Besides cooking, I have been doing a bit of baking.  I made chocolate mousse, a Victorian sponge cake with a passionfruit curd filling, crepes and the latest, ice-cream.  I bought a Kenwood ice-cream maker during the Christmas period for $88, and I must say that this gadget provides great bang-for-the-buck.

My first attempt at making ice-cream was a disaster.  I used a banana-with-rum recipe from Tish Boyle’s The Cake Book, but it turned out to be a little too sweet for me.  Also, because the temperatures of the custard and the freezing bowl were not sufficiently low, the custard mixture would not freeze in the ice-cream maker  and I ended up with “ice-cream soup”.  Sadly, that went down the sink. *face-palms*

My second attempt turned out to be a success, and man, the feeling of eating ice-cream that you made yourself is so satisfying.  No, not just satisfying, but simply awesome!

I scoured the Internet for a simple vanilla ice-cream recipe and David Lebovitz’s recipe from The Perfect Scoop kept popping up in nearly every Google search result.  So that’s what I used.  And this time, I was careful (and patient) to chill the ice-cream bowl for over 24 hours in the freezer and the custard in the fridge for more than 8 hours, just to make sure that everything is as cold as it possibly can.


1 cup (250ml) whole milk
A pinch of salt
3/4 cup (150g) sugar (I used castor sugar)
1 vanilla bean, split lengthwise
2 cups (500ml) heavy cream (I used 400ml of Bulla’s pure cream and 100ml of thickened cream)
5 large egg yolks
1 teaspoon pure vanilla extract (I omitted this which I should include the next time)


1. Heat the milk, salt, and sugar in a saucepan. Scrape the seeds from the vanilla bean into the milk with a paring knife, then add the bean pod to the milk. Cover, remove from heat, and infuse for one hour.

2. Set up an ice bath by placing a bowl in a larger bowl partially filled with ice and water. Set a strainer over the top of the smaller bowl and pour the cream into the bowl.

3. In a separate bowl, stir together the egg yolks. Rewarm the milk then gradually pour some of the milk into the yolks, whisking constantly as you pour. Scrape the warmed yolks and milk back into the saucepan.

4. Cook over low heat, stirring constantly and scraping the bottom with a heat-resistant spatula, until the custard thickens enough to coat the spatula.

5. Strain the custard into the heavy cream. Stir over the ice until cool, add the vanilla extract, then refrigerate to chill thoroughly. Preferably overnight.

6. Remove the vanilla bean and freeze the custard in the ice cream maker according to the manufacturer’s instructions.

Peekture: A Purple Butterfly


It is the time of the year when I go around snapping photos of Christmas trees and decorations that I see in various buildings. I saw this purple-themed tree with beautiful decorations in AXA Tower. Something different from the traditional gold-silver-red themed trees.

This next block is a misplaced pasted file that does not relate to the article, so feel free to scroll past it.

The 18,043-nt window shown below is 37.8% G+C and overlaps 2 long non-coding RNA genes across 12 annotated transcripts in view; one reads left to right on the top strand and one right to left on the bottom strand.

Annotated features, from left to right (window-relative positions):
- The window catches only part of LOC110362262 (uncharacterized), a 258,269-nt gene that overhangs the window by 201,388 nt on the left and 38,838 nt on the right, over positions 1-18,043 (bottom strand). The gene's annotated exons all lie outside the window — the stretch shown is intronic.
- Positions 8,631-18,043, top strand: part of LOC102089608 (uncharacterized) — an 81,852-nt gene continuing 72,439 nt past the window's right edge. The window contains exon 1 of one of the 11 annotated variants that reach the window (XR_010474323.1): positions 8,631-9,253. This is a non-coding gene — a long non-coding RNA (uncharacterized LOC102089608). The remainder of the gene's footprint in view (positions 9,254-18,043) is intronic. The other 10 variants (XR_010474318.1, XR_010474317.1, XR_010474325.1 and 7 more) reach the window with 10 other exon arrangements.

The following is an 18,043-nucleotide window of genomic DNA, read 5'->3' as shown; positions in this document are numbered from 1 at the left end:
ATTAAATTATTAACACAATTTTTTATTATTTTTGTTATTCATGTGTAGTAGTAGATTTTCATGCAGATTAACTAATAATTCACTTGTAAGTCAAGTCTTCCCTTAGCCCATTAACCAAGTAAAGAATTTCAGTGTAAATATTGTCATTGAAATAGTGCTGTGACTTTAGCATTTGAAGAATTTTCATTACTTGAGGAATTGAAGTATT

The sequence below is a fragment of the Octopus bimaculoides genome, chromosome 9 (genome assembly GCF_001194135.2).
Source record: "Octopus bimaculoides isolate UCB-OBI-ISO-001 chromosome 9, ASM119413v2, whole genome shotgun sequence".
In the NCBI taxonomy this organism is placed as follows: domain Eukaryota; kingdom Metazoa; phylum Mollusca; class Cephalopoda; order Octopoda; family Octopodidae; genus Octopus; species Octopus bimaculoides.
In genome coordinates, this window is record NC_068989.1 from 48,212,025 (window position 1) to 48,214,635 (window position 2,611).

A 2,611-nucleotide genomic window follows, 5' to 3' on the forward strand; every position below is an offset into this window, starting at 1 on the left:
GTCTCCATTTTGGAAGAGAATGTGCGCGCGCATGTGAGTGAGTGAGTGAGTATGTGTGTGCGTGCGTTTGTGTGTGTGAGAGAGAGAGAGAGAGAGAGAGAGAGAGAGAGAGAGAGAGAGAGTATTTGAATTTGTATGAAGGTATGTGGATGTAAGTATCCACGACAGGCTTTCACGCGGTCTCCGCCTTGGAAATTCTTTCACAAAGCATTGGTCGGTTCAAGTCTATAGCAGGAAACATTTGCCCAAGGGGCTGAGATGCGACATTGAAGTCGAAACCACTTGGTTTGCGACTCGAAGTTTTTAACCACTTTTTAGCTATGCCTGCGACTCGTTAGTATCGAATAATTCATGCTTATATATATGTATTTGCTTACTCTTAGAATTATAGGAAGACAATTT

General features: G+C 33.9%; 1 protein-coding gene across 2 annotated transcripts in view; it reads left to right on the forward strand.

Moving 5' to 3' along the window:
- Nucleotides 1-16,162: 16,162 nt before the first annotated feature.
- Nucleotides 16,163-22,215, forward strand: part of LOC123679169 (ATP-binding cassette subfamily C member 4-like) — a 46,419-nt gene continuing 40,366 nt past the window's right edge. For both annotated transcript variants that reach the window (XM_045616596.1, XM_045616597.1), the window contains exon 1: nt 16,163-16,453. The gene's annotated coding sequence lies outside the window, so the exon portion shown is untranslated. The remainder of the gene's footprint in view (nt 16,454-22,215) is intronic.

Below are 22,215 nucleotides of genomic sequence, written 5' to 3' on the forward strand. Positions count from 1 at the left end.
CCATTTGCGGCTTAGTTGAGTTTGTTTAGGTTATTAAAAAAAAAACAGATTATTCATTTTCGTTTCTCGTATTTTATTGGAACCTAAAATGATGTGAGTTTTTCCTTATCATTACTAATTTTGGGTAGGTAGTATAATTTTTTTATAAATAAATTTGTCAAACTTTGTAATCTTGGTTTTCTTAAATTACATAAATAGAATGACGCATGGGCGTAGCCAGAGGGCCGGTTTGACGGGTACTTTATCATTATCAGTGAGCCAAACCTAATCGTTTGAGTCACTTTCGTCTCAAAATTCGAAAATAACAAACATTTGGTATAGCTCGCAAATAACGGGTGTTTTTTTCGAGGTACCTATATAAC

Oslo: Chilling Out At The Oslo Harbour


This was our last day in Oslo. We checked out of the hotel, strolled to the harbour for the last time to admire the view for the last time and hopefully, find some lunch before we had to leave for the airport. For a large part of our trip, the skies in Oslo were grey, cloudy and threatening to rain all the time, so we were really glad to see gorgeous blue skies with fluffy white clouds on our last day.


Chilling out with a glass of wine, watching people, and enjoying every moment of the gorgeous view presented before us.




Walking Down The Aisle


My cousin got married over the weekend at the ACS Barker Road Methodist Church.

What is most beautiful about a church wedding? If you ask me, it isn’t the exchanging of wedding vows. Nor the kiss that follows the unveiling of bride after the priest pronounces the couple man and wife.

To me, the most beautiful moment is the one when the bride walks down the aisle with her father.

Peekture: Rainbow Bread Ice-Cream


Local ice-cream wrapped in a slice of rainbow bread. This has always been one of my favourite things to eat.

A couple of days ago, I got home late after a long day’s work and was feeling super hungry. I was so happy to see the ice-cream uncle selling this at the foot of my block at 10pm at night. And my dinner that night was ice-cream!

Little joys in life.

Oslo Radhus: Oslo City Hall


I have been struggling for weeks to get this post up. I log into WordPress, I type a few sentences, I delete them, I re-type them again, and then I go to bed, without ever completing the post.

This is the Oslo City Hall, the capital’s administrative body and seat of the City Council, and the venue for the annual Nobel Peace Prize ceremony.  It is also one of the few attractions in Oslo which does not charge an entry fee.

It is a beautiful historic building, with a brick facade, two tall towers and a huge clock. I enjoyed wandering around in the building, admiring the beautiful rooms decorated with intricate lights and standing lamps.  The City Hall is my favourite attraction in Oslo.